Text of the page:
Portable PV Backup Power For Your Road Trip
If you need more power but you don’t need a solar powered tonneau cover, the company Goal Zero is ready with a four-panel, 50-watt collapsible PV array called the Nomad 50.
According to Goal Zero, the panels yield enough energy to run laptops, 12V fridges, and other larger-than-a-phone devices. Nomad Zero comes with cables to pair with the company’s Yeti Power Station model and Sherpa Power Bank. If you like what you see, the company also offers expansion kits for more storage.
Another solar powered generator that caught our eye is the Jackery Solar Generator, which goes with the company’s SolarSaga solar panels. The series includes a hinged panels that folds in two, with a built-in handle for easy carrying.
Gilding The EV Lily With Custom Stick-On Solar Panels
The company Owl Vans is best known for its ability to outfit your Mercedes Benz Sprinter van with practically any aftermarket product you need, or think you need. The hood of the van has mostly defied accessorizing, but Owl has spotted a new opportunity for the Sprinter as well as the Revel and Storyline vans.
The company is offering a pair of stick-on 90-watt solar panels designed to blend perfectly with the contours of the hood. Owl notes that the panels are also designed to preserve aerodynamic performance, at only 3 mm thick. The stick-on kit also includes a under-layer that protects the paint.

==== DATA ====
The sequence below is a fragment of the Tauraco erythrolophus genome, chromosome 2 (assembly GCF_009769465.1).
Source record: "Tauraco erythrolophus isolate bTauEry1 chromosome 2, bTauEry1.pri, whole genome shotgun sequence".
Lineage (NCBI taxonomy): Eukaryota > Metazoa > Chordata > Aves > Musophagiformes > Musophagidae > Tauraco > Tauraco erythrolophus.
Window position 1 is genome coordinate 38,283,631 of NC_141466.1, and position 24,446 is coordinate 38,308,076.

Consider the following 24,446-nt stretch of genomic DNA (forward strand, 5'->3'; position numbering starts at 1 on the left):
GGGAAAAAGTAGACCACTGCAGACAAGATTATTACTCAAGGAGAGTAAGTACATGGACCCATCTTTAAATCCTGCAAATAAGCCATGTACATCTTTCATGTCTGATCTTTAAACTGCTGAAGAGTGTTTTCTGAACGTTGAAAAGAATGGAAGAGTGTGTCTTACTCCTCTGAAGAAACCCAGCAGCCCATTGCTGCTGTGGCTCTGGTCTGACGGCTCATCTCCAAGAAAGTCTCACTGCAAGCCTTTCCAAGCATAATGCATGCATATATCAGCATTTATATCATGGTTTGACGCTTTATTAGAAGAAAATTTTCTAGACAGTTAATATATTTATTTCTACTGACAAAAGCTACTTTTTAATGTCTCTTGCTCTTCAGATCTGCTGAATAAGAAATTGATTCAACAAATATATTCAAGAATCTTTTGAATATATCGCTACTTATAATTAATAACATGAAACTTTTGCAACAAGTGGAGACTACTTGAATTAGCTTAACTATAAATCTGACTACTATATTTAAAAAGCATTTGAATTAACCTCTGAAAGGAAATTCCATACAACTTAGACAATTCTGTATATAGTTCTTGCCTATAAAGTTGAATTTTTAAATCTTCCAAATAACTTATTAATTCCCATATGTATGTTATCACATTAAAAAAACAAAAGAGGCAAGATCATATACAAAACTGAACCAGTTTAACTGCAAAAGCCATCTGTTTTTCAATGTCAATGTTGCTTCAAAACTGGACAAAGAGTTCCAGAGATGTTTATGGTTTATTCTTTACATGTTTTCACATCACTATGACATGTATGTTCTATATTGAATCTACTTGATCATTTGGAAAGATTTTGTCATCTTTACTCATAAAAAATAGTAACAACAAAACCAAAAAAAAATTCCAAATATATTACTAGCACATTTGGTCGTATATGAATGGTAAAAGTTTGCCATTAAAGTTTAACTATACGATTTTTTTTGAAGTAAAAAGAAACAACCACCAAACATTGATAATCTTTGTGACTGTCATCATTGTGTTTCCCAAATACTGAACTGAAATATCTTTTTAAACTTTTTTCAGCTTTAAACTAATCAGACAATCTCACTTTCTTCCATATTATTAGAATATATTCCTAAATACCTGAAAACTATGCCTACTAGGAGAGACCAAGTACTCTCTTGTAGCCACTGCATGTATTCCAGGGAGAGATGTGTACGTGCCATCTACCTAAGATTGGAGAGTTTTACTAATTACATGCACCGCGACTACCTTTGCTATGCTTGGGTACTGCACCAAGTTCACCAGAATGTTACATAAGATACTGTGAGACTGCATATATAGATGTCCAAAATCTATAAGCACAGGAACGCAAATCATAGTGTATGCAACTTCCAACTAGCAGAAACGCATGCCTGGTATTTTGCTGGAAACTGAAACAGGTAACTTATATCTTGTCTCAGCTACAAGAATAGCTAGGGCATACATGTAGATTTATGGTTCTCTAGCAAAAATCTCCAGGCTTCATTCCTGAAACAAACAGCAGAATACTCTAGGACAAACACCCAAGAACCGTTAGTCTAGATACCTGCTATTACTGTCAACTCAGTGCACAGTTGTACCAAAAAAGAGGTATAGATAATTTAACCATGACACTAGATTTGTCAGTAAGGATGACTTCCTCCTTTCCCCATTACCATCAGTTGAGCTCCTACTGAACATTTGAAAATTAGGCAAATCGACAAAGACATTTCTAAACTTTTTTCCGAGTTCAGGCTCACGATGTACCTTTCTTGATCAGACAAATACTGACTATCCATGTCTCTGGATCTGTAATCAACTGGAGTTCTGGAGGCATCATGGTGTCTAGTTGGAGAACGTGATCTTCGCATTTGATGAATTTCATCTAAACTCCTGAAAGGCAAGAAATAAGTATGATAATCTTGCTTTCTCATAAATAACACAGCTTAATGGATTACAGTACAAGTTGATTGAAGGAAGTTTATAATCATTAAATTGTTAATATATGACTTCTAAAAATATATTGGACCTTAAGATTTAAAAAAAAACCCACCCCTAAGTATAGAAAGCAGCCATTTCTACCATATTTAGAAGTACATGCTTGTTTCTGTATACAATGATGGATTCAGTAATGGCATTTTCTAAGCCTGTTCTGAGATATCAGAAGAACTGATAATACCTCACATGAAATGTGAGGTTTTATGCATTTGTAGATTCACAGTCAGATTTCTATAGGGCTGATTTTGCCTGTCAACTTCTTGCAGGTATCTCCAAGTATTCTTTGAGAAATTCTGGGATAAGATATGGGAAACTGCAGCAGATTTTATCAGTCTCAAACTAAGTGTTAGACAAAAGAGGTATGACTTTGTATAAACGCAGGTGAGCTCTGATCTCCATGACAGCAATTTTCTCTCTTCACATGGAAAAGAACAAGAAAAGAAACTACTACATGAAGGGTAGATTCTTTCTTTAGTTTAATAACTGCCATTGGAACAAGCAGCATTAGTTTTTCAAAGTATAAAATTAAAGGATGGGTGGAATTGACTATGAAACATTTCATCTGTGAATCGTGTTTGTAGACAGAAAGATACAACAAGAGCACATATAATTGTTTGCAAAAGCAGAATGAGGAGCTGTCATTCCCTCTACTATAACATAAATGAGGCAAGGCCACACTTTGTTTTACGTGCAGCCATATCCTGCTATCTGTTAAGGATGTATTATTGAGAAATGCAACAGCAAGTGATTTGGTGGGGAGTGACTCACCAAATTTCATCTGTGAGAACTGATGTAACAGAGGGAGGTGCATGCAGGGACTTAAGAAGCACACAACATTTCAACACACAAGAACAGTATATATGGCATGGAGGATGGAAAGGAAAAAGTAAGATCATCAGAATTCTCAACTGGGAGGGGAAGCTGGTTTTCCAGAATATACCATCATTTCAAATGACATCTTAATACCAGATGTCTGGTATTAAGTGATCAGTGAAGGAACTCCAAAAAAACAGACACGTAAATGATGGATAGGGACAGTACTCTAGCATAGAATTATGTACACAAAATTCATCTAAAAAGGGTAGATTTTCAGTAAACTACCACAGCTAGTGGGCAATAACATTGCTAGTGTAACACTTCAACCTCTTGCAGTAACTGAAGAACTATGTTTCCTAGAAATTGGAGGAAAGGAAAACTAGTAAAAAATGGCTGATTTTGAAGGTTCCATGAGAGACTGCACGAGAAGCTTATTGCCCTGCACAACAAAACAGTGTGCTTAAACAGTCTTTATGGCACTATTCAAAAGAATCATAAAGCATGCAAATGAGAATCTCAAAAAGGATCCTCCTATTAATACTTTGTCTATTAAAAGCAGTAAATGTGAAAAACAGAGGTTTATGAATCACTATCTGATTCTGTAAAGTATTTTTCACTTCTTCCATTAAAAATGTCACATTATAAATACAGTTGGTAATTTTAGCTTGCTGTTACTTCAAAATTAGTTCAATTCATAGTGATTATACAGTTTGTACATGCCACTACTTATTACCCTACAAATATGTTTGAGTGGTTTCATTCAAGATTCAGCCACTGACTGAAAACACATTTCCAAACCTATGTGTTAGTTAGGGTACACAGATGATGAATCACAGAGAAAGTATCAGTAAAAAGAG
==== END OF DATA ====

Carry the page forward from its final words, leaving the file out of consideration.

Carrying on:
“The panels are made from 8 laminated layers consisting of a Dupont™ Tedlar® backsheet and high tech polymers allowing them to stand up to harsh environmental conditions like rain/snow/ice/mud/rocks/sticks etc.,” the company adds.
The panels can act as a range extender, complete with a plug-and-play controller that prevents the battery from overcharging. They can also bypass the battery and send solar energy direct to fridges, lights, and other accessories.
Owl Vans claims that its VSS System can be installed installed in as little as 1.5 hours. Here’s a YouTube video that makes it look easy, though if your DIY skills are rusty you might want to seek help.
The Ultimate Solar Powered Accessory Is Your EV
The idea of a solar powered car seemed far-fetched back when the only commercial solar panels on the market were too big, rigid, and thick for integrating with the body parts of a car. Now the dream has become reality, almost.